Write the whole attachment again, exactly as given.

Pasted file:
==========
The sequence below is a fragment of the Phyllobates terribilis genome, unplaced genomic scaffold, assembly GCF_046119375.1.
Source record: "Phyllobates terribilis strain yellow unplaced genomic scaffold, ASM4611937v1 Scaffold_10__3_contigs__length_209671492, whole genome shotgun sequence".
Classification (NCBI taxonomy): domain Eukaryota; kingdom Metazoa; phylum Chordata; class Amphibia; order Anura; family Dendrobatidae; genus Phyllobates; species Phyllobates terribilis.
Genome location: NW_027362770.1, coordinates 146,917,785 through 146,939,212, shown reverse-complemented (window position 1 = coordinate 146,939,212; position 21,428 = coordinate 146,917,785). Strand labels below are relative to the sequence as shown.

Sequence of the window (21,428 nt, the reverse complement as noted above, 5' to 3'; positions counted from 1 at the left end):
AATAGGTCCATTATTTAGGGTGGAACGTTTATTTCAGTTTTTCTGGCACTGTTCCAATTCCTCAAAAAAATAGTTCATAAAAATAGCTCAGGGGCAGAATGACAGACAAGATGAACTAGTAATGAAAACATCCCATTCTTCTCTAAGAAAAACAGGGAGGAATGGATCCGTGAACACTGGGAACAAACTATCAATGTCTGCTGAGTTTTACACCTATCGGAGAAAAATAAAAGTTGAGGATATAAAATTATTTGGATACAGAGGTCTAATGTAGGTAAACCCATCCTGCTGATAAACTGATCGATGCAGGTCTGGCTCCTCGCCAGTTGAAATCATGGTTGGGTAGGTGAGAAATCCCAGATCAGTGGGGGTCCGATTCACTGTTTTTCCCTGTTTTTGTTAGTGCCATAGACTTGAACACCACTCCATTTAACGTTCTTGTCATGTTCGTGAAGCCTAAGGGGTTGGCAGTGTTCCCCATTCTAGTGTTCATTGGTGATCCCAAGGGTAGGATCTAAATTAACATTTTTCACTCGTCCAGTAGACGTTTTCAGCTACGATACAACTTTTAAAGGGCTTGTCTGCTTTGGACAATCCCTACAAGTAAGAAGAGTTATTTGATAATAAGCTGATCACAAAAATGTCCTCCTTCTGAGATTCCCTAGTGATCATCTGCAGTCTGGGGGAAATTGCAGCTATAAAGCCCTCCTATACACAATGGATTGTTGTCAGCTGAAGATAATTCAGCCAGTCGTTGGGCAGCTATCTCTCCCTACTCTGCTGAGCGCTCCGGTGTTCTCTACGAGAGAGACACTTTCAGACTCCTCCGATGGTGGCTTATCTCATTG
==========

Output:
The sequence below is a fragment of the Phyllobates terribilis genome, unplaced genomic scaffold, assembly GCF_046119375.1.
Source record: "Phyllobates terribilis strain yellow unplaced genomic scaffold, ASM4611937v1 Scaffold_10__3_contigs__length_209671492, whole genome shotgun sequence".
Classification (NCBI taxonomy): domain Eukaryota; kingdom Metazoa; phylum Chordata; class Amphibia; order Anura; family Dendrobatidae; genus Phyllobates; species Phyllobates terribilis.
Genome location: NW_027362770.1, coordinates 146,917,785 through 146,939,212, shown reverse-complemented (window position 1 = coordinate 146,939,212; position 21,428 = coordinate 146,917,785). Strand labels below are relative to the sequence as shown.

Sequence of the window (21,428 nt, the reverse complement as noted above, 5' to 3'; positions counted from 1 at the left end):
AATAGGTCCATTATTTAGGGTGGAACGTTTATTTCAGTTTTTCTGGCACTGTTCCAATTCCTCAAAAAAATAGTTCATAAAAATAGCTCAGGGGCAGAATGACAGACAAGATGAACTAGTAATGAAAACATCCCATTCTTCTCTAAGAAAAACAGGGAGGAATGGATCCGTGAACACTGGGAACAAACTATCAATGTCTGCTGAGTTTTACACCTATCGGAGAAAAATAAAAGTTGAGGATATAAAATTATTTGGATACAGAGGTCTAATGTAGGTAAACCCATCCTGCTGATAAACTGATCGATGCAGGTCTGGCTCCTCGCCAGTTGAAATCATGGTTGGGTAGGTGAGAAATCCCAGATCAGTGGGGGTCCGATTCACTGTTTTTCCCTGTTTTTGTTAGTGCCATAGACTTGAACACCACTCCATTTAACGTTCTTGTCATGTTCGTGAAGCCTAAGGGGTTGGCAGTGTTCCCCATTCTAGTGTTCATTGGTGATCCCAAGGGTAGGATCTAAATTAACATTTTTCACTCGTCCAGTAGACGTTTTCAGCTACGATACAACTTTTAAAGGGCTTGTCTGCTTTGGACAATCCCTACAAGTAAGAAGAGTTATTTGATAATAAGCTGATCACAAAAATGTCCTCCTTCTGAGATTCCCTAGTGATCATCTGCAGTCTGGGGGAAATTGCAGCTATAAAGCCCTCCTATACACAATGGATTGTTGTCAGCTGAAGATAATTCAGCCAGTCGTTGGGCAGCTATCTCTCCCTACTCTGCTGAGCGCTCCGGTGTTCTCTACGAGAGAGACACTTTCAGACTCCTCCGATGGTGGCTTATCTCATTG